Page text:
Using Firebase Firestore for a Flutter application is an excellent choice - but it bears some challenges. In this post we introduce some best practices to help you ship your flutter app.
In the previous posts of this series, we outlined an architecture that makes using Firestore in Flutter reliable and extensible. In what follows, we will build on top of the introduced mini-framework and add support for write operations - for persisting Dart objects to Google Cloud Firestore.
The feature that we will implement will make it possible for the user to modify the app's theme colour. The user's preference will be persisted into Firestore.
Feel free to follow the post by checking out the full source code of the app in our GitHub repository.
Support writing user preferences to the cloud
Creating a new model
To allow users to set the color of the app, we can create a UserPreference model class, as follows:
The DateTime field will be used to sort the saved UserPreference objects by creation date, to make sure that always the most recent object's content will be used by the app. This is a work-around that can be used, if your application does not have an update functionality implemented yet.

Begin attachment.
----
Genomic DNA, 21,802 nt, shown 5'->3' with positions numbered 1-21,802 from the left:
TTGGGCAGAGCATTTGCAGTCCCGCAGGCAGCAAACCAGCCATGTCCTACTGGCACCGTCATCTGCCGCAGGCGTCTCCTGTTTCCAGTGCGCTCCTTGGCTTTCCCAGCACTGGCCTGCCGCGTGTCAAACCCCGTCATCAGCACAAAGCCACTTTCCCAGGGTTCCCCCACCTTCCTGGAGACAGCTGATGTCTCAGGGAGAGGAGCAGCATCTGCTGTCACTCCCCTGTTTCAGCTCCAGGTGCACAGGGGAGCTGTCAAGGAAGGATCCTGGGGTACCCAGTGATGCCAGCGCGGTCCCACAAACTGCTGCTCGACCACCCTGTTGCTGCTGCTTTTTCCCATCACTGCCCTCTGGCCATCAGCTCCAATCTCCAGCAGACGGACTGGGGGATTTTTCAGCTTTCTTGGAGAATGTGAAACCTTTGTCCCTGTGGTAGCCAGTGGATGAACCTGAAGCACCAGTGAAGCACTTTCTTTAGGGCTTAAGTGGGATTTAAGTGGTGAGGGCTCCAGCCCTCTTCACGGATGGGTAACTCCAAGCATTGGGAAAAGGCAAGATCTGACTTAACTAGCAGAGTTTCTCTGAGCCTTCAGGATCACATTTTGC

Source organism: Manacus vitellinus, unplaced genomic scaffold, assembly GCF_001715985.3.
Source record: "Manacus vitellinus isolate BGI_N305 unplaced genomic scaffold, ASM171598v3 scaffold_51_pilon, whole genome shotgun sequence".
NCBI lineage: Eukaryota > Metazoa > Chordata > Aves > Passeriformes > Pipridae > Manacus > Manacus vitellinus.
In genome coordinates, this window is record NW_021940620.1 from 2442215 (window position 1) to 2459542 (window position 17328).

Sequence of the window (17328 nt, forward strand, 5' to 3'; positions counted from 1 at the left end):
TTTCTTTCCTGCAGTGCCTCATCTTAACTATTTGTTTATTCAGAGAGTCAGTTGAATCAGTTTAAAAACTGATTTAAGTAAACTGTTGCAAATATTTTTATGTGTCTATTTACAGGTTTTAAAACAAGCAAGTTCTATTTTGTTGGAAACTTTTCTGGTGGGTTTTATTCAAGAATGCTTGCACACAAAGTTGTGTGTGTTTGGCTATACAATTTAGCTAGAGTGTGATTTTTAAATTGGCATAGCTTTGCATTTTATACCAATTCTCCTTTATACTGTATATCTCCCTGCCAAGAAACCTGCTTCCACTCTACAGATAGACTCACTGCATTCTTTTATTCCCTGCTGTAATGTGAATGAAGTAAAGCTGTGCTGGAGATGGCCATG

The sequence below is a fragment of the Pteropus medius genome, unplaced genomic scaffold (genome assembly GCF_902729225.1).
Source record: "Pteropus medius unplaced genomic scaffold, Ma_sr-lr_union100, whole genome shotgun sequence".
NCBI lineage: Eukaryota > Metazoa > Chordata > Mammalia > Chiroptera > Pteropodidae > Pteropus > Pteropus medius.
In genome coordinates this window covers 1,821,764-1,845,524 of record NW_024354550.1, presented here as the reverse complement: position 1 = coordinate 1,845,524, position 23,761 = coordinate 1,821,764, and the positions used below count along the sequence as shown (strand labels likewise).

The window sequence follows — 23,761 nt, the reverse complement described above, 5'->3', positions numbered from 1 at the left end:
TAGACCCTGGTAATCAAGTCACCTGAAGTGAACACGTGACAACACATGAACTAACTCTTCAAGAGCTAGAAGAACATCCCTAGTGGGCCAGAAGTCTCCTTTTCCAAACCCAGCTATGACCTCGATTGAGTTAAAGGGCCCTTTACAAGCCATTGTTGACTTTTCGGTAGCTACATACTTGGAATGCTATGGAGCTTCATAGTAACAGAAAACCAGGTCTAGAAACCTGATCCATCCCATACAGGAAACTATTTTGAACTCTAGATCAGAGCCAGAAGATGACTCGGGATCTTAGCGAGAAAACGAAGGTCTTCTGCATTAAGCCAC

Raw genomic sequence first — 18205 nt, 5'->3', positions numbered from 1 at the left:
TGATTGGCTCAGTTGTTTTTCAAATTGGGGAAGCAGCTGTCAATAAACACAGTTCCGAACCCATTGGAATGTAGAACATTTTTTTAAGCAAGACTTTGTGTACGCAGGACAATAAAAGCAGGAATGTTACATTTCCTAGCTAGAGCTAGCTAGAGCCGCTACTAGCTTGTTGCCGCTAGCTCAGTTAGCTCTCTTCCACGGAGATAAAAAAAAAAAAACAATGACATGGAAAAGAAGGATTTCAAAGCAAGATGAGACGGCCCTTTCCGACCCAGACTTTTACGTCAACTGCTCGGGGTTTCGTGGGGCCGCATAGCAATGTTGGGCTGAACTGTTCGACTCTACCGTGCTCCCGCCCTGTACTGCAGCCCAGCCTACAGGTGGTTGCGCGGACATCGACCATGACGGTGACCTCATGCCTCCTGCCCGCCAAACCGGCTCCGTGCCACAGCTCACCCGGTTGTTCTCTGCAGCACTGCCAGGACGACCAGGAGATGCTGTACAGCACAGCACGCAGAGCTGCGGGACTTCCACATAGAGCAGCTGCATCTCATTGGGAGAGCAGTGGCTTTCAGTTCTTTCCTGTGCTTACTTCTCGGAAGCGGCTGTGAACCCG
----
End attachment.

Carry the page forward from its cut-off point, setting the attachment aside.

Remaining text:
MapConverter implementations and a FirestoreUserPreferenceMapConverter have been also created, the same way as it was discussed in the second part of this series. The exact source code for these can be found on GitHub.
Extending the DAO
Currently, our DAO only supports reading documents from Firestore. We can extend it with a write functionality by adding a new method signature to our FirestoreDao abstract base class:
Of course, we still need to implement this abstract method. Our implementation of the FirestoreUserPreferenceDao looks like the following:
Having modified the signature of the abstract DAO and having the concrete implementation ready, we can test the newly implemented feature by slightly modifying the UI.
Creating the UI to set the user's preferred color
We are creating a basic UI component to let the user pick a color. A MaterialPicker widget is composed into an AlertDialog by using the flutter_colorpicker library. Whenever the _onColorChanged method is triggered on a new color's selection, we call FirestoreDao.of<UserPreference>().write to write the new preferences to Firestore.
It is apparent, that it would be a more optimal solution to create a UserPreference object once, then update this existing object. The scope of this post does not let us to introduce the update functionality too, but it can be implemented in a very similar fashion as the write functionality was.
As the finishing touch, we need to use a StreamBuilder in the top of the widget-tree to make sure that the UI reacts to the change of the underlying data, whenever _onColorChanged is invoked:
Wrapping it up
In this post we have shown how it is possible to build on top of the existing DAO architecture to enrich the functionalities of the database layer and to benefit more from the capabilities of Google Cloud Firestore.